Do the appearances on the CT make ischaemic colitis more or less likely?
Much less likely: the whole colon and terminal ileum are involved which would require involvement of the superior and inferior mesenteric arteries.
Performed with oral, intravenous and rectal contrast. Extensive submucosal oedema affecting the entire large bowel, as well as a few centimetres of terminal ileum. The remainder of the small bowel is normal in appearance, as is the appendix. There is a moderate amount of free fluid in the pelvis, anterior to the uterus. No pneumoperitoneum.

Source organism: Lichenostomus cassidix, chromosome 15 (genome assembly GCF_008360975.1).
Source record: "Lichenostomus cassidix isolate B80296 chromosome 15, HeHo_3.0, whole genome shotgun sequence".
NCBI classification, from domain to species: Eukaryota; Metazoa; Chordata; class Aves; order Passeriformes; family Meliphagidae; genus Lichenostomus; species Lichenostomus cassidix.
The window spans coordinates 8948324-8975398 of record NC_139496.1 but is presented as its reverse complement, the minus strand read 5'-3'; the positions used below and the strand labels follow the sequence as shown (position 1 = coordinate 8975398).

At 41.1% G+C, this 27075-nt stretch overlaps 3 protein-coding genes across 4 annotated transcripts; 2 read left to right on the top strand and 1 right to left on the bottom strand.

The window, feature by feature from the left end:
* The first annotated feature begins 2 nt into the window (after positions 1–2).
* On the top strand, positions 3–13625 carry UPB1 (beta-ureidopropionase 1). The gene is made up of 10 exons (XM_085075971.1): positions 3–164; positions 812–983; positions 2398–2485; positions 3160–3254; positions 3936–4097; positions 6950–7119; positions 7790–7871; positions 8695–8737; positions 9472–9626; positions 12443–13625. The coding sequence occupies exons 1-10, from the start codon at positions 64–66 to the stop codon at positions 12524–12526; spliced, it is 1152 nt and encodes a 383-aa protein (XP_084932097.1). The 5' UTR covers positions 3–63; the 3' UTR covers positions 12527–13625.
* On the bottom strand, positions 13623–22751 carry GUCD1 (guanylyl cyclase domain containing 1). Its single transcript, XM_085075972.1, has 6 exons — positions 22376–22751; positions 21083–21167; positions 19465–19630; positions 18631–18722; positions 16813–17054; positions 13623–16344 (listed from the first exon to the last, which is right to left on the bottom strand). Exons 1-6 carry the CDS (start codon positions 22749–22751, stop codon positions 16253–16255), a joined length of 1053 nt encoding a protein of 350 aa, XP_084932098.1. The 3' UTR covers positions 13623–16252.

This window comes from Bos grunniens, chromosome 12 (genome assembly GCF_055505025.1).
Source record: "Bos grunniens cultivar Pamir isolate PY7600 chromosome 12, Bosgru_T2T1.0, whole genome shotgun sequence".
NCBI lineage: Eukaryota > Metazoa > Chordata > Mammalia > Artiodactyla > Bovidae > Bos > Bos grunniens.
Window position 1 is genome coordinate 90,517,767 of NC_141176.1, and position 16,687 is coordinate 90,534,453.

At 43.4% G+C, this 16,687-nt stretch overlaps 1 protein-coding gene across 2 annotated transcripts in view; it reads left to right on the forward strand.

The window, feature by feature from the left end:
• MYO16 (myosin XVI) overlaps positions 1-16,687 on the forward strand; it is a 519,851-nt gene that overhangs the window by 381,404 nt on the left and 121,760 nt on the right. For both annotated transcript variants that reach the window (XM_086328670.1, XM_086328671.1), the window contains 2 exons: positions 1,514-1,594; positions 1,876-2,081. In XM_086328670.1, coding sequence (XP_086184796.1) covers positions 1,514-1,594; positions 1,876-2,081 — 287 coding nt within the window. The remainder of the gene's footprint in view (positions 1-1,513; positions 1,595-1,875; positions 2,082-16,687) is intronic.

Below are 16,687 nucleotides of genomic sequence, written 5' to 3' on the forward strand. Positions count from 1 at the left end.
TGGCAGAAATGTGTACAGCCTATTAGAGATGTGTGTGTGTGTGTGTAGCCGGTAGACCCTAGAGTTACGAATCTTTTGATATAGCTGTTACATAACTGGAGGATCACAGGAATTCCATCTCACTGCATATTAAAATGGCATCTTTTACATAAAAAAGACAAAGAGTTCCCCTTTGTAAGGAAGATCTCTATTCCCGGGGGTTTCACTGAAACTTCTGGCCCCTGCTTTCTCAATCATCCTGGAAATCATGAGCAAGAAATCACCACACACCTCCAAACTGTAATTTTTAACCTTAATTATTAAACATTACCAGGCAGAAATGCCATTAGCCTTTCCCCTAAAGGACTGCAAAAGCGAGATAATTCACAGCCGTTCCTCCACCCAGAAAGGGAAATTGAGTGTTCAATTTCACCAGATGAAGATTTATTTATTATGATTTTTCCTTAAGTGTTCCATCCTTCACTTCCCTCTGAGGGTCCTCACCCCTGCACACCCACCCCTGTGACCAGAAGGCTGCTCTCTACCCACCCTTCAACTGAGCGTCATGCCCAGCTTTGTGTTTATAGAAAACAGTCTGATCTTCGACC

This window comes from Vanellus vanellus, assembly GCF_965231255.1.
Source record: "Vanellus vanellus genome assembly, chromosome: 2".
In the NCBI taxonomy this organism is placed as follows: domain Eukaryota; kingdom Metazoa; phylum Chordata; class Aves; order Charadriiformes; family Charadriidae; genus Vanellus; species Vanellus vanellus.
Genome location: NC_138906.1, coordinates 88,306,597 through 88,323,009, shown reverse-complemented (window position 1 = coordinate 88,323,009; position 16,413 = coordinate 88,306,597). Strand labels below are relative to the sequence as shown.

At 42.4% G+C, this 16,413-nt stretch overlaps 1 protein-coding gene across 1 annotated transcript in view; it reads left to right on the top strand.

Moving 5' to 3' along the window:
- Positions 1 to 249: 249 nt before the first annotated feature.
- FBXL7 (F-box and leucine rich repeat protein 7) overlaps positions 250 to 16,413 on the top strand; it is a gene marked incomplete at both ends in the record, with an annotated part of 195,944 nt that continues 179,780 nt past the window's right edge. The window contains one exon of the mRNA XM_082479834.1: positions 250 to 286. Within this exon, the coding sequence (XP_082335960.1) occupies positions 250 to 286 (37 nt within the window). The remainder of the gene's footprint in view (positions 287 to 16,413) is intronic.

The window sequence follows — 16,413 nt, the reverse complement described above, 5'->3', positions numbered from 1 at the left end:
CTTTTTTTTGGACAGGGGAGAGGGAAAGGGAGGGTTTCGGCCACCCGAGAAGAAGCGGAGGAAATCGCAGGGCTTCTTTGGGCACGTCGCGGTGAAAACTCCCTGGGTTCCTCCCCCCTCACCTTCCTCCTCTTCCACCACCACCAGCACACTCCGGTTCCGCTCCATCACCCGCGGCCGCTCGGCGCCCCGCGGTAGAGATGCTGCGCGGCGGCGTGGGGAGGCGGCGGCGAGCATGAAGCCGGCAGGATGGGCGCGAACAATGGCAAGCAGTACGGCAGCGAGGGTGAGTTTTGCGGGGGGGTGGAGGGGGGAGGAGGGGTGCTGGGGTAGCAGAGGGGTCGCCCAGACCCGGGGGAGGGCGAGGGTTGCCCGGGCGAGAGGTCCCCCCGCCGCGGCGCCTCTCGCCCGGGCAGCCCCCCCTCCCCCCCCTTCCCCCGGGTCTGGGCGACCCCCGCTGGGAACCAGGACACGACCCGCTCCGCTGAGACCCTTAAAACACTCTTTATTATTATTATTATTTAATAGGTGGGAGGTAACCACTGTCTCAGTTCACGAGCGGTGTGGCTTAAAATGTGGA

Mildly enlarged mesenteric lymph nodes are prominent, but presumably reactive.
The liver, spleen, pancreas, kidneys, gallbladder, adrenals and bladder are unremarkable. The visualised lung bases are clear. The uterus and ovaries have a normal appearance.